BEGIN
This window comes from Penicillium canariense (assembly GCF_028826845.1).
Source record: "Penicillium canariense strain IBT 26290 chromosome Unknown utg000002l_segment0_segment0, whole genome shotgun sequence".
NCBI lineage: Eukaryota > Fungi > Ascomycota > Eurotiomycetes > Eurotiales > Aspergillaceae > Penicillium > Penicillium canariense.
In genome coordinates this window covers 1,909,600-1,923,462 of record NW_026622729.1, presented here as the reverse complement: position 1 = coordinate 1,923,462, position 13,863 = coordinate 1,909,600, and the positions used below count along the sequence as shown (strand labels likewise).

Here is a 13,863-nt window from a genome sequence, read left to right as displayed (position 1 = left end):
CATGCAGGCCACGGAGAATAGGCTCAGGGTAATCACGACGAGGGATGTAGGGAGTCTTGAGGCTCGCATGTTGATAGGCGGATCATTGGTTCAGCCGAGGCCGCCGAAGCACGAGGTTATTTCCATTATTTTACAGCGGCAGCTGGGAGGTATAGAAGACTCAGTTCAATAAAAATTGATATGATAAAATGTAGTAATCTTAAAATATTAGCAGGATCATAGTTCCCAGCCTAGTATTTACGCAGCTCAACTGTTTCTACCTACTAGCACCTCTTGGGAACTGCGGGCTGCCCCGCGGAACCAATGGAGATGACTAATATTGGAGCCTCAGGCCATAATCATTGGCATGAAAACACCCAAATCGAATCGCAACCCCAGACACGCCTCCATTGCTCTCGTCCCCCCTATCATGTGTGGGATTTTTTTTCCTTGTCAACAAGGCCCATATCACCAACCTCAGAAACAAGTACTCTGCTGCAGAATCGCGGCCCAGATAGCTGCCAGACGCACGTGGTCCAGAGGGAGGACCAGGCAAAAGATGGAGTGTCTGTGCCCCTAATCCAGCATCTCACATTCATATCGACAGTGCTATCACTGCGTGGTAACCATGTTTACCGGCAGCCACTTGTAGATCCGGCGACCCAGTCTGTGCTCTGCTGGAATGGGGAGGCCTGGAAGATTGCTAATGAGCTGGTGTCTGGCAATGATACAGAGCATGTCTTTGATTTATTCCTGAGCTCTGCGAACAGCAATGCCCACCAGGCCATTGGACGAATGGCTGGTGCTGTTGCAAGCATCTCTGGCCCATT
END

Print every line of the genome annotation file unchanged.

This window comes from Penicillium canariense (assembly GCF_028826845.1).
Source record: "Penicillium canariense strain IBT 26290 chromosome Unknown utg000002l_segment0_segment0, whole genome shotgun sequence".
NCBI lineage: Eukaryota > Fungi > Ascomycota > Eurotiomycetes > Eurotiales > Aspergillaceae > Penicillium > Penicillium canariense.
In genome coordinates this window covers 1,909,600-1,923,462 of record NW_026622729.1, presented here as the reverse complement: position 1 = coordinate 1,923,462, position 13,863 = coordinate 1,909,600, and the positions used below count along the sequence as shown (strand labels likewise).

Here is a 13,863-nt window from a genome sequence, read left to right as displayed (position 1 = left end):
CATGCAGGCCACGGAGAATAGGCTCAGGGTAATCACGACGAGGGATGTAGGGAGTCTTGAGGCTCGCATGTTGATAGGCGGATCATTGGTTCAGCCGAGGCCGCCGAAGCACGAGGTTATTTCCATTATTTTACAGCGGCAGCTGGGAGGTATAGAAGACTCAGTTCAATAAAAATTGATATGATAAAATGTAGTAATCTTAAAATATTAGCAGGATCATAGTTCCCAGCCTAGTATTTACGCAGCTCAACTGTTTCTACCTACTAGCACCTCTTGGGAACTGCGGGCTGCCCCGCGGAACCAATGGAGATGACTAATATTGGAGCCTCAGGCCATAATCATTGGCATGAAAACACCCAAATCGAATCGCAACCCCAGACACGCCTCCATTGCTCTCGTCCCCCCTATCATGTGTGGGATTTTTTTTCCTTGTCAACAAGGCCCATATCACCAACCTCAGAAACAAGTACTCTGCTGCAGAATCGCGGCCCAGATAGCTGCCAGACGCACGTGGTCCAGAGGGAGGACCAGGCAAAAGATGGAGTGTCTGTGCCCCTAATCCAGCATCTCACATTCATATCGACAGTGCTATCACTGCGTGGTAACCATGTTTACCGGCAGCCACTTGTAGATCCGGCGACCCAGTCTGTGCTCTGCTGGAATGGGGAGGCCTGGAAGATTGCTAATGAGCTGGTGTCTGGCAATGATACAGAGCATGTCTTTGATTTATTCCTGAGCTCTGCGAACAGCAATGCCCACCAGGCCATTGGACGAATGGCTGGTGCTGTTGCAAGCATCTCTGGCCCATT